Windward says most of the cloaked crude is going to China or Russia — Maduro’s two biggest financial backers, for whom U.S. sanctions are less of a deterrent — as well as India.
There are other tricks companies use to duck detection, such as reporting a false destination, frequently changing management or carrying out high-risk ship-to-ship transfers in which “dark” vessels come together on the high seas to hand over their cargo. Officials in Brazil initially suspected a dark ship loaded with Venezuelan crude of being behind a mysterious spill last month that has soiled 2,100 kilometers (1,300 miles) of coastline.
In the case of the Nichioh, it unloaded cargo in early September in the Indian port of Sikka, where Reliance Industries runs the world’s largest refinery. It then sailed through the Suez Canal and Strait of Gibraltar, reporting as its destination “Carribs for Order.”
But after docking for a few days in Trinidad, the Nichioh switched to “Aruba” and went dark for 10 days, once again picking up Venezuelan crude, according to ship-tracking firm Kpler. As of Nov. 12, the ship was heading past South Africa en route to China.
According to Kpler the two voyages by the Nichioh were chartered by Russia’s state-controlled Rosneft, which itself has been sanctioned by the U.S. for the crisis with Ukraine. Prior to U.S. sanctions, the ship had never reported sailing in the Western Hemisphere.
The ship’s registered owner, a Liberia-based company named Major Shipping SA, could not be located for comment. Liberia is one of the world’s most popular flag states because owners can register ships with few restrictions and little more than an email address. Most of the dark activities spotted by Windward off Venezuela involved Liberia-registered ships.
But it’s not just aging hulks at the fringes of the maritime industry cashing in on Venezuela’s desperation.
In June, the state-of-the-art Cosrising Lake, owned by an affiliate of China’s shipping giant Cosco, went silent for 14 days after loading 1.9 million barrels of crude in the Venezuelan port of Jose, according to Kpler. A few weeks later, it unloaded its cargo in the Chinese port of Dongjiakou.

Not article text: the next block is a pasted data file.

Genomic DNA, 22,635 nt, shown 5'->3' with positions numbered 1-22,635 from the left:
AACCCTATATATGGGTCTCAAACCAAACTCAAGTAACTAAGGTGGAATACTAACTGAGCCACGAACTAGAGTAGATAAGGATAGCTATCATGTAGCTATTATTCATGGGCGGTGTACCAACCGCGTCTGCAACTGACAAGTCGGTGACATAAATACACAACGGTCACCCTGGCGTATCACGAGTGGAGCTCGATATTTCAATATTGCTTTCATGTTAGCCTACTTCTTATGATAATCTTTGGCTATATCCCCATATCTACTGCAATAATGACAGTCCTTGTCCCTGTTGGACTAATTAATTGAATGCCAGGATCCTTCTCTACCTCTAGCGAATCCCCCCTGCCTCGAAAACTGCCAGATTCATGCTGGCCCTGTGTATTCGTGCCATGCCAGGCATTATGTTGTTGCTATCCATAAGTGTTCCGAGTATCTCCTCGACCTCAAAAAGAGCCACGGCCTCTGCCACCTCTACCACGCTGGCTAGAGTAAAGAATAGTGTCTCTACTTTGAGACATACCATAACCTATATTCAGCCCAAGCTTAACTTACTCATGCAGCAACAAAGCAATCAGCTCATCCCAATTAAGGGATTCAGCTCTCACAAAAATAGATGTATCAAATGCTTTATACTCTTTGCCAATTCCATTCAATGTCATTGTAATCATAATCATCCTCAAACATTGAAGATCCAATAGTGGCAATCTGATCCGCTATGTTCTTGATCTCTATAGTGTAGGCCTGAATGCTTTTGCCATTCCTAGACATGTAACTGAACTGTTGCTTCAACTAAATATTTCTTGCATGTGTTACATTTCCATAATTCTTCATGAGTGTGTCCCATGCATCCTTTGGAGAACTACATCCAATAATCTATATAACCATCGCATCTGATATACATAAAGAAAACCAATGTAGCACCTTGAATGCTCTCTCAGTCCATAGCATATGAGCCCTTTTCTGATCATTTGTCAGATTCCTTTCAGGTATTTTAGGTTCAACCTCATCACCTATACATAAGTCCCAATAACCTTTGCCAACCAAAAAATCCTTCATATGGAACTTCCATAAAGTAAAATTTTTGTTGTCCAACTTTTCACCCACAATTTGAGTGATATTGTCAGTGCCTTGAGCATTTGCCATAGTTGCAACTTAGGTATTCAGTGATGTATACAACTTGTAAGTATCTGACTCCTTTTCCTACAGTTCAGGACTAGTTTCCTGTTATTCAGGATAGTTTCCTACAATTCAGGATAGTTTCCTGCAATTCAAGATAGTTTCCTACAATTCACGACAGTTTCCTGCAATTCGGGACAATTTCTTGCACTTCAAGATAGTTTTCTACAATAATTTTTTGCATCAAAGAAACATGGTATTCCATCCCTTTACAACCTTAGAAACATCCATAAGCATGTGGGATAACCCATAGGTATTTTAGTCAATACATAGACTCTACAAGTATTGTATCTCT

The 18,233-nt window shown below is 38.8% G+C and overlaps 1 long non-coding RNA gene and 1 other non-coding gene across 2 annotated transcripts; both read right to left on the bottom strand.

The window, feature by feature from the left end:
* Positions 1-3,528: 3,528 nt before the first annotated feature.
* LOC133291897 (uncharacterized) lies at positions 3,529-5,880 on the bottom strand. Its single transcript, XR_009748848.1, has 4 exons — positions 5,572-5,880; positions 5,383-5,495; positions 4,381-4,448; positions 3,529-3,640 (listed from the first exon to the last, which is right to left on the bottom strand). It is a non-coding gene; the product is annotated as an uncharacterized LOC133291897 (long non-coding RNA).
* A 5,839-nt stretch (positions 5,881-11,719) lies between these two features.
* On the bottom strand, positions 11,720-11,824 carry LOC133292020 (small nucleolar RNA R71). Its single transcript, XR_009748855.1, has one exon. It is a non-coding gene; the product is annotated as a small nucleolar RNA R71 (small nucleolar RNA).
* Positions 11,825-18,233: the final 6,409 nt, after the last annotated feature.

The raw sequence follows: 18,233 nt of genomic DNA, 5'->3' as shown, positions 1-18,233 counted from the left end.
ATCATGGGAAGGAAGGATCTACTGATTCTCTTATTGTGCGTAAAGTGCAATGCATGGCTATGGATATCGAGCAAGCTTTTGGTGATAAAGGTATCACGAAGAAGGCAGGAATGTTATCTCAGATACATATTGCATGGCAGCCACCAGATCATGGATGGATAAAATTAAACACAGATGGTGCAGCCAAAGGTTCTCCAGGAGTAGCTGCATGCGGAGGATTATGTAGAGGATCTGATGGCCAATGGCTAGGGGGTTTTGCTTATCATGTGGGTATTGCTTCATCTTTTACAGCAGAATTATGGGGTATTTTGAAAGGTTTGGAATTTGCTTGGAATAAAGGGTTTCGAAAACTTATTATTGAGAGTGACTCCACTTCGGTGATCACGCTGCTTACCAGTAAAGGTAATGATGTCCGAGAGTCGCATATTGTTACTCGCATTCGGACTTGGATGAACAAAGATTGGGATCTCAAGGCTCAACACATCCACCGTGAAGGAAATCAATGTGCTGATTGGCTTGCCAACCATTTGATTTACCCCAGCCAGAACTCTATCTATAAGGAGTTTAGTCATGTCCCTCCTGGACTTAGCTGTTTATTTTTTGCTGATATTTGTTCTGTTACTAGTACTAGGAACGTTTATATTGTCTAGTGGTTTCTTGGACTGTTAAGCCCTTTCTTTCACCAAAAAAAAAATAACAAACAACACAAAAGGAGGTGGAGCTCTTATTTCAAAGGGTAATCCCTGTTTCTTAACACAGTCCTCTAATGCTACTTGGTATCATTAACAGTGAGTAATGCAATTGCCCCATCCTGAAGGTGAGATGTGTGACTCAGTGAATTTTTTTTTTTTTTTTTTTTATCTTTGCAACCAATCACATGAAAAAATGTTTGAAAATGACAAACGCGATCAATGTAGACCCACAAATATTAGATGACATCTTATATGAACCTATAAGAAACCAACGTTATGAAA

Cosco didn’t say why the Hong Kong-flagged ship went silent. But in a statement, it said that it operates in compliance with laws and regulations and that its ships have maintained normal operations of their AIS systems in accordance with the international convention for the safety of life at sea.
The Trump administration is also looking into reports that Hurd’s Bank off the coast of Malta is becoming a staging ground for ship-to-ship transfers to hide Russia’s supplying of chemicals that Venezuela’s industry desperately needs to dilute its heavy crude, a senior U.S. official said. He spoke on the condition of anonymity because he wasn’t authorized to discuss the matter publicly. Previously Venezuela imported diluents from the U.S.
“Criminals connected to Venezuela are getting increasingly creative as they manipulate the laws that govern international maritime commerce to bypass sanctions,” said Ian Ralby, head of I.R. Consilium, a U.S.-based consultancy focused on maritime and resource security.
“Authorities in the region and beyond need to be both alert and proactive in preventing the Maduro regime from using illicit activity to convert Venezuelan resources into cash.”
Associated Press writer Scott Smith in Caracas, Venezuela, and AP researcher Yu Bing in Beijing contributed to this report.
Joshua Goodman on Twitter: https://twitter.com/APjoshgoodman